The world population in 1800 was only one billion, which by 2020 had grown to 7.8 billion people. It is expected that by 2100 the world population, if it increases at the same rate, could reach 10.9 billion. Edward O Wilson, a leading sociobiologist at Harvard University, says that with known underground deposits of all types, the globe will be best able to support a population of 9-10 billion people.
Currently, the average population growth rate is 1.1 percent, which means that around 80 million people are added to the world’s population each year. However, there is another school of thought that predicts that population rates will level off and this scenario of global overpopulation seems far-fetched. As far as our region is concerned, at its peak, the Indus Valley civilization comprising present-day Pakistan and parts of Afghanistan and India numbered only four million people.
After independence, the total population of Pakistan in 1951 was 75 million people, including 42 million of the then East Pakistani population and 33 million of the West Pakistani population. Thereafter, our population growth did not stop galloping at an average rate of 2.5% – except in the years 1979 and 1982 when this rate of growth accelerated again to an alarming figure of 3.4%.
From 2003, however, it fell slightly below 2 percent, although it was still double the growth rates of India and Bangladesh. Today, while the global fertility rate is 2.5 births per woman, it is 3.5 in Pakistan, 2.2 in India and 4.32 in Afghanistan. The main reasons for the rapid population growth in Pakistan are high fertility rate, early marriages, low mortality, minimal use of contraception, lack of education, alarming poverty and religious constraints.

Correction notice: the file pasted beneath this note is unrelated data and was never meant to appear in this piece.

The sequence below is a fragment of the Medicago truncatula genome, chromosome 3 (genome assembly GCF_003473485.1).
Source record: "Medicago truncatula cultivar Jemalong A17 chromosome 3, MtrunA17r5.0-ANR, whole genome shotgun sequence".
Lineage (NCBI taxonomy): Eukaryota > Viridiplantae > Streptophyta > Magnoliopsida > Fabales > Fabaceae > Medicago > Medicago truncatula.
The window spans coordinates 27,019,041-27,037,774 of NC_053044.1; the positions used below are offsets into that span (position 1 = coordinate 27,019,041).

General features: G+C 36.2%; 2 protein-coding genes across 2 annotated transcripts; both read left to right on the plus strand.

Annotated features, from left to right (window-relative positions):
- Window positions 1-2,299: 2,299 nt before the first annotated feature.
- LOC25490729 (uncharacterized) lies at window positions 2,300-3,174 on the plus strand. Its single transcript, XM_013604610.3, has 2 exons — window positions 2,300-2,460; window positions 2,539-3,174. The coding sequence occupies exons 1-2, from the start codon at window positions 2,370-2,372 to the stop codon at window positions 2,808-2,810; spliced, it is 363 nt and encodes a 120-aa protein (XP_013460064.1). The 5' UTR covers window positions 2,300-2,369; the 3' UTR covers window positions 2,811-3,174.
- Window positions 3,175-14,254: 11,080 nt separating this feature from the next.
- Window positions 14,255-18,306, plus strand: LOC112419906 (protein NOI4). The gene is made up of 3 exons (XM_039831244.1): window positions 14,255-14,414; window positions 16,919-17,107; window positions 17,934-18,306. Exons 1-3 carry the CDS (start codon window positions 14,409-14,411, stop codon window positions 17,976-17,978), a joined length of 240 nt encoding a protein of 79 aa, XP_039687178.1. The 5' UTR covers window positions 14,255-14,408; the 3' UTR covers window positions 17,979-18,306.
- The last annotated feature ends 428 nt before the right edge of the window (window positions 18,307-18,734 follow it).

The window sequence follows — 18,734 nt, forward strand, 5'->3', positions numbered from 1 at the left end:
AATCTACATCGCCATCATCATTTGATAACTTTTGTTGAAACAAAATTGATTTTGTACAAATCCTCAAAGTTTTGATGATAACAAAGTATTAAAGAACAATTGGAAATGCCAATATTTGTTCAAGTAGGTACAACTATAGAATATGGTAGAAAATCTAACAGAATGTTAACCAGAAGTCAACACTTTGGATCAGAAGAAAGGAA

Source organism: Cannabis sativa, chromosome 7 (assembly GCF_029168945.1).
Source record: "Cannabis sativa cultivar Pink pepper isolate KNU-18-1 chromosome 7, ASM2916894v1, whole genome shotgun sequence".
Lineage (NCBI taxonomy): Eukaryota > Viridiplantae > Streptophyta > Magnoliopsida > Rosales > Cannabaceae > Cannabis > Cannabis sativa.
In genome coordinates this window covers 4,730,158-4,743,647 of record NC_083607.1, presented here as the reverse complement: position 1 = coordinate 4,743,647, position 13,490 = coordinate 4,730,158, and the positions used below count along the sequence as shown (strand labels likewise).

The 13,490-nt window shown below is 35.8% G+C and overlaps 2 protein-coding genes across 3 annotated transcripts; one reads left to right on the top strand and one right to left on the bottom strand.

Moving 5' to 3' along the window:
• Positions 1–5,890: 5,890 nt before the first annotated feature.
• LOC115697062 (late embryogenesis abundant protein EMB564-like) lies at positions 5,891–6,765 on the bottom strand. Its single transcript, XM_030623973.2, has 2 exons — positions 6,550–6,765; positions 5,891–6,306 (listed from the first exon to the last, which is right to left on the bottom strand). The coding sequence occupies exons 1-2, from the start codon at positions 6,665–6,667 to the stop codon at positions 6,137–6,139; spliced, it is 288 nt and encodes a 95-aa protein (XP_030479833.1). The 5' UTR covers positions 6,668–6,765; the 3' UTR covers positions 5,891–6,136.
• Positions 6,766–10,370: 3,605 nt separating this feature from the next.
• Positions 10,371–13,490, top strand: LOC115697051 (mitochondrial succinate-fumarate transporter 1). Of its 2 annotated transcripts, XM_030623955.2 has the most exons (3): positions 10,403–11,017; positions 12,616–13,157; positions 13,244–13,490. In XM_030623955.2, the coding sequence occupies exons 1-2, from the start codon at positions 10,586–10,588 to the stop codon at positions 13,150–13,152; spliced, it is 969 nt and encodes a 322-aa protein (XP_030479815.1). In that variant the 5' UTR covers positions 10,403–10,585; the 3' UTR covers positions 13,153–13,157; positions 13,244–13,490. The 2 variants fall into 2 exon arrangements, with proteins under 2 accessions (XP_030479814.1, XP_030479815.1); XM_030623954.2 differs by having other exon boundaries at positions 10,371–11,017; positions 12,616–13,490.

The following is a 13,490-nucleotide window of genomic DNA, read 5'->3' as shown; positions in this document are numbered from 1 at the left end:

There is no doubt that one of the main reasons for our current socio-economic difficulties is the unbridled growth of our population. Unfortunately, no credible attempt is made to verify this. The population explosion combines with poor governance and leads to neglect of the education, health, agriculture and industry sectors. It is indeed a recipe for disaster. We add approximately 5.3 million people, the equivalent of Norway, to our population each year. A conservative mindset is also a big obstacle in this regard. Our leaders must understand that unchecked population growth is economically unsustainable.
As the population grows at an alarming rate, groundwater levels are dropping, rivers are drying up and glaciers are shrinking due to climate change. Water shortages due to the population explosion not only cripple our agro-economy, but also fuel political instability due to the problems of dams and the distribution of water according to agreed shares.
According to a World Bank report, around three billion people of the world’s population live in rapidly expanding cities due to urbanization trends. This demographic transition creates serious problems. In a city like Karachi, the water supply from the bouser mafias becomes a nightmare. In addition, most of the fertile agricultural land around the cities is occupied by large housing companies. It started to create food shortages. At one point, Pakistan had a surplus of wheat to export. Today, even with 27 million tonnes of wheat produced, we have to import three million tonnes of wheat to feed our growing mouths.
The government must therefore seriously curb this unbridled population growth. At the same time, improve industrial and agricultural production through agricultural research and the use of modern scientific and technological techniques to defuse the negative impact of the population explosion. It should also be remembered that if uneducated, unhealthy and unemployed young people become a handicap, a healthy, educated and skilled population can be an asset to any country. In addition, we must lobby and make concerted efforts to seek overseas jobs for our young people in order to reduce unemployment and increase much needed foreign remittances. These facts deserve consideration.
The writer is the former chairman of the Standing Senate Committee on Defense Production.